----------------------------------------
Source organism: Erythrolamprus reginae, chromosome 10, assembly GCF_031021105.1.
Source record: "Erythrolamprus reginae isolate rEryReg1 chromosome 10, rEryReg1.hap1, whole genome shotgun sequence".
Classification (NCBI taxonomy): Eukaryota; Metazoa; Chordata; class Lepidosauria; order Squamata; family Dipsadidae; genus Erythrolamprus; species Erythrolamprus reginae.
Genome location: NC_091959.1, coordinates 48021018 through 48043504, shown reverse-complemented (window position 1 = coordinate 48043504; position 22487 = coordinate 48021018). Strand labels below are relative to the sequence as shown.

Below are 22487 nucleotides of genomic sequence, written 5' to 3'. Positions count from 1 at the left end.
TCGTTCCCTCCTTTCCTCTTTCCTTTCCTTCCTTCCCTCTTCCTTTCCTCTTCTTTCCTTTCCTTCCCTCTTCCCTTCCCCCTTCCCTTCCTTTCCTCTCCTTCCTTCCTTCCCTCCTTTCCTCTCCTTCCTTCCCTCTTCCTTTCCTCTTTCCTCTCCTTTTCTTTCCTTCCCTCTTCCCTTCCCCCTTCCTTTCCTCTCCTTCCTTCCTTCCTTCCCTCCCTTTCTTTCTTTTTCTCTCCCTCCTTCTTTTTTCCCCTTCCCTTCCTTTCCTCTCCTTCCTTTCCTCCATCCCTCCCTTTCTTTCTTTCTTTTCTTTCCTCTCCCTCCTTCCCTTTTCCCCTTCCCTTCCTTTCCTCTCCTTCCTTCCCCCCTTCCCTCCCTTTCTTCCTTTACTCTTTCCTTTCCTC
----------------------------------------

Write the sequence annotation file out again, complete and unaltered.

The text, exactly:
Source organism: Erythrolamprus reginae, chromosome 10, assembly GCF_031021105.1.
Source record: "Erythrolamprus reginae isolate rEryReg1 chromosome 10, rEryReg1.hap1, whole genome shotgun sequence".
Classification (NCBI taxonomy): Eukaryota; Metazoa; Chordata; class Lepidosauria; order Squamata; family Dipsadidae; genus Erythrolamprus; species Erythrolamprus reginae.
Genome location: NC_091959.1, coordinates 48021018 through 48043504, shown reverse-complemented (window position 1 = coordinate 48043504; position 22487 = coordinate 48021018). Strand labels below are relative to the sequence as shown.

Below are 22487 nucleotides of genomic sequence, written 5' to 3'. Positions count from 1 at the left end.
TCGTTCCCTCCTTTCCTCTTTCCTTTCCTTCCTTCCCTCTTCCTTTCCTCTTCTTTCCTTTCCTTCCCTCTTCCCTTCCCCCTTCCCTTCCTTTCCTCTCCTTCCTTCCTTCCCTCCTTTCCTCTCCTTCCTTCCCTCTTCCTTTCCTCTTTCCTCTCCTTTTCTTTCCTTCCCTCTTCCCTTCCCCCTTCCTTTCCTCTCCTTCCTTCCTTCCTTCCCTCCCTTTCTTTCTTTTTCTCTCCCTCCTTCTTTTTTCCCCTTCCCTTCCTTTCCTCTCCTTCCTTTCCTCCATCCCTCCCTTTCTTTCTTTCTTTTCTTTCCTCTCCCTCCTTCCCTTTTCCCCTTCCCTTCCTTTCCTCTCCTTCCTTCCCCCCTTCCCTCCCTTTCTTCCTTTACTCTTTCCTTTCCTC